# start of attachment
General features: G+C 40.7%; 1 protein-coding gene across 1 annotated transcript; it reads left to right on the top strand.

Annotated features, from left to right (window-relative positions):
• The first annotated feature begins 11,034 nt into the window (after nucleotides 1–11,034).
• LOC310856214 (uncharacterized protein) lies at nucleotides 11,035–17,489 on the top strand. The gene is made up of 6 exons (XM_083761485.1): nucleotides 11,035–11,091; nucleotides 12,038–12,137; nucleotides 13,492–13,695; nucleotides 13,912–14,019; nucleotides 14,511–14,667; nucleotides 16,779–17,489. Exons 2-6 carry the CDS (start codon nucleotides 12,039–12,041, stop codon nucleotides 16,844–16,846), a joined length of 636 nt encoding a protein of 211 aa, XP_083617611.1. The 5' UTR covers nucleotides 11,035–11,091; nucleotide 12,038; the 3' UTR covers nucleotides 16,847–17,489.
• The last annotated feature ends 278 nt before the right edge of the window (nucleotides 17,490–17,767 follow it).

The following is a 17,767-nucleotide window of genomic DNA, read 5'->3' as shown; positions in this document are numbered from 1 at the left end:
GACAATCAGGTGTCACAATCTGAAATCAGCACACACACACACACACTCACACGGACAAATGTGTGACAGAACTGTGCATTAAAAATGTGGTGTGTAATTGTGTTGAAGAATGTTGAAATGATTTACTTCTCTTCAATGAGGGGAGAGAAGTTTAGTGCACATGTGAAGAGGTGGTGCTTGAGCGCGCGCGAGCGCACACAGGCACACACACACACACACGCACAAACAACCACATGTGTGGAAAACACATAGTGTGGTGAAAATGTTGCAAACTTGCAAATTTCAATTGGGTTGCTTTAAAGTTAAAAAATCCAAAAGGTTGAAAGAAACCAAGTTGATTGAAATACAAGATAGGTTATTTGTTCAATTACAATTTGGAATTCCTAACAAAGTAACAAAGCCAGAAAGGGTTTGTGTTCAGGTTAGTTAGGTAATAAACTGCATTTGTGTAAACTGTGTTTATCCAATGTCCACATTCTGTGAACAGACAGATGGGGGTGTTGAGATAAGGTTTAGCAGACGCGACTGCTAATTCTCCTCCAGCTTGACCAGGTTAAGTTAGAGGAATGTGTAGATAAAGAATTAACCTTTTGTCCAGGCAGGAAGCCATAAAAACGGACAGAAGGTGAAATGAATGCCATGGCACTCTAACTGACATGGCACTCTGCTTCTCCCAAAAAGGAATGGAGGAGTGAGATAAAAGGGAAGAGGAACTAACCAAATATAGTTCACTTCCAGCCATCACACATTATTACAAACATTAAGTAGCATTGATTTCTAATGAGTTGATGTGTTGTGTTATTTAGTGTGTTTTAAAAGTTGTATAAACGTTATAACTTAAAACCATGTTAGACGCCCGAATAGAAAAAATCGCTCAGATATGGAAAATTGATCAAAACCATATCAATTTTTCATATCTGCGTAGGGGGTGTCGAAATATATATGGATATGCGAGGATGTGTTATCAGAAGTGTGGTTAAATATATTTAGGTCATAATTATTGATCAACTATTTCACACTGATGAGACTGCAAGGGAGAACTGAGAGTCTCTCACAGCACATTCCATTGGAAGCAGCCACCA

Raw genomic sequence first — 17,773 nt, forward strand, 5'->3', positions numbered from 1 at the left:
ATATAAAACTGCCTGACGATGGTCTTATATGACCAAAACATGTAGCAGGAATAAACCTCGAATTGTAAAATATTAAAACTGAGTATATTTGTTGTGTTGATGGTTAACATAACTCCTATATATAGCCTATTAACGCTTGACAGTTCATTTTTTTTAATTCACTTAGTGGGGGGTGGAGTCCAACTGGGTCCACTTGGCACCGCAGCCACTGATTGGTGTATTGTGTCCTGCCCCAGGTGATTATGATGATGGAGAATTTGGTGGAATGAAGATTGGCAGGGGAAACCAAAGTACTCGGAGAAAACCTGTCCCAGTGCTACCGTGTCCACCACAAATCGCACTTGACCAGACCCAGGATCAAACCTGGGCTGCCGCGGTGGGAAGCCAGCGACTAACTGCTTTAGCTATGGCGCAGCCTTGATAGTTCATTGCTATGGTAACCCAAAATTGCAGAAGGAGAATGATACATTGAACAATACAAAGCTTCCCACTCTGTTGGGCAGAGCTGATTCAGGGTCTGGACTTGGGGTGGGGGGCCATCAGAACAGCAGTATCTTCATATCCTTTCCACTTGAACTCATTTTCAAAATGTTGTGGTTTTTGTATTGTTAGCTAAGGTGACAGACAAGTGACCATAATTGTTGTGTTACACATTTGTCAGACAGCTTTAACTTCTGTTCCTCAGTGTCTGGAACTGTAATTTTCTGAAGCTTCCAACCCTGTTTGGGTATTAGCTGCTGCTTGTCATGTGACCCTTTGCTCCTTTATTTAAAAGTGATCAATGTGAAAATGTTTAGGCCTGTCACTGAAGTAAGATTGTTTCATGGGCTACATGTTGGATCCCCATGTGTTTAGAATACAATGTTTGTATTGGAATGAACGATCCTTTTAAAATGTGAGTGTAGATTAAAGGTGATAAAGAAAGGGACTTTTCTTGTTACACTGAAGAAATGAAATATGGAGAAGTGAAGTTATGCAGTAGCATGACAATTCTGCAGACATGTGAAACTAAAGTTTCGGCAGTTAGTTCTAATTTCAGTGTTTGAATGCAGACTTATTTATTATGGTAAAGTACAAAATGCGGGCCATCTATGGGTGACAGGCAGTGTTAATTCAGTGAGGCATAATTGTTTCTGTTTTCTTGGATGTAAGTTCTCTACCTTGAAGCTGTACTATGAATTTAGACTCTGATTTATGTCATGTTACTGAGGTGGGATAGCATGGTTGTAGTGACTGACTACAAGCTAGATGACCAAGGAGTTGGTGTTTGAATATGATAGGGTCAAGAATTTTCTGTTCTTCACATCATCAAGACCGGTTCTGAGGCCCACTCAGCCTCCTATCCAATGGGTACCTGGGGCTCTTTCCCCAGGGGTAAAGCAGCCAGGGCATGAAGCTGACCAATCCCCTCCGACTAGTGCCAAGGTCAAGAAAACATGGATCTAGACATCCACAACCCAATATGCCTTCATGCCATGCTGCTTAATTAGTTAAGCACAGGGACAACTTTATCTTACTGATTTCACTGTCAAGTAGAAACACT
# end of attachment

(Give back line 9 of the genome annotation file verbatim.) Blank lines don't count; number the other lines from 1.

ATATAAAACTGCCTGACGATGGTCTTATATGACCAAAACATGTAGCAGGAATAAACCTCGAATTGTAAAATATTAAAACTGAGTATATTTGTTGTGTTGATGGTTAACATAACTCCTATATATAGCCTATTAACGCTTGACAGTTCATTTTTTTTAATTCACTTAGTGGGGGGTGGAGTCCAACTGGGTCCACTTGGCACCGCAGCCACTGATTGGTGTATTGTGTCCTGCCCCAGGTGATTATGATGATGGAGAATTTGGTGGAATGAAGATTGGCAGGGGAAACCAAAGTACTCGGAGAAAACCTGTCCCAGTGCTACCGTGTCCACCACAAATCGCACTTGACCAGACCCAGGATCAAACCTGGGCTGCCGCGGTGGGAAGCCAGCGACTAACTGCTTTAGCTATGGCGCAGCCTTGATAGTTCATTGCTATGGTAACCCAAAATTGCAGAAGGAGAATGATACATTGAACAATACAAAGCTTCCCACTCTGTTGGGCAGAGCTGATTCAGGGTCTGGACTTGGGGTGGGGGGCCATCAGAACAGCAGTATCTTCATATCCTTTCCACTTGAACTCATTTTCAAAATGTTGTGGTTTTTGTATTGTTAGCTAAGGTGACAGACAAGTGACCATAATTGTTGTGTTACACATTTGTCAGACAGCTTTAACTTCTGTTCCTCAGTGTCTGGAACTGTAATTTTCTGAAGCTTCCAACCCTGTTTGGGTATTAGCTGCTGCTTGTCATGTGACCCTTTGCTCCTTTATTTAAAAGTGATCAATGTGAAAATGTTTAGGCCTGTCACTGAAGTAAGATTGTTTCATGGGCTACATGTTGGATCCCCATGTGTTTAGAATACAATGTTTGTATTGGAATGAACGATCCTTTTAAAATGTGAGTGTAGATTAAAGGTGATAAAGAAAGGGACTTTTCTTGTTACACTGAAGAAATGAAATATGGAGAAGTGAAGTTATGCAGTAGCATGACAATTCTGCAGACATGTGAAACTAAAGTTTCGGCAGTTAGTTCTAATTTCAGTGTTTGAATGCAGACTTATTTATTATGGTAAAGTACAAAATGCGGGCCATCTATGGGTGACAGGCAGTGTTAATTCAGTGAGGCATAATTGTTTCTGTTTTCTTGGATGTAAGTTCTCTACCTTGAAGCTGTACTATGAATTTAGACTCTGATTTATGTCATGTTACTGAGGTGGGATAGCATGGTTGTAGTGACTGACTACAAGCTAGATGACCAAGGAGTTGGTGTTTGAATATGATAGGGTCAAGAATTTTCTGTTCTTCACATCATCAAGACCGGTTCTGAGGCCCACTCAGCCTCCTATCCAATGGGTACCTGGGGCTCTTTCCCCAGGGGTAAAGCAGCCAGGGCATGAAGCTGACCAATCCCCTCCGACTAGTGCCAAGGTCAAGAAAACATGGATCTAGACATCCACAACCCAATATGCCTTCATGCCATGCTGCTTAATTAGTTAAGCACAGGGACAACTTTATCTTACTGATTTCACTGTCAAGTAGAAACACT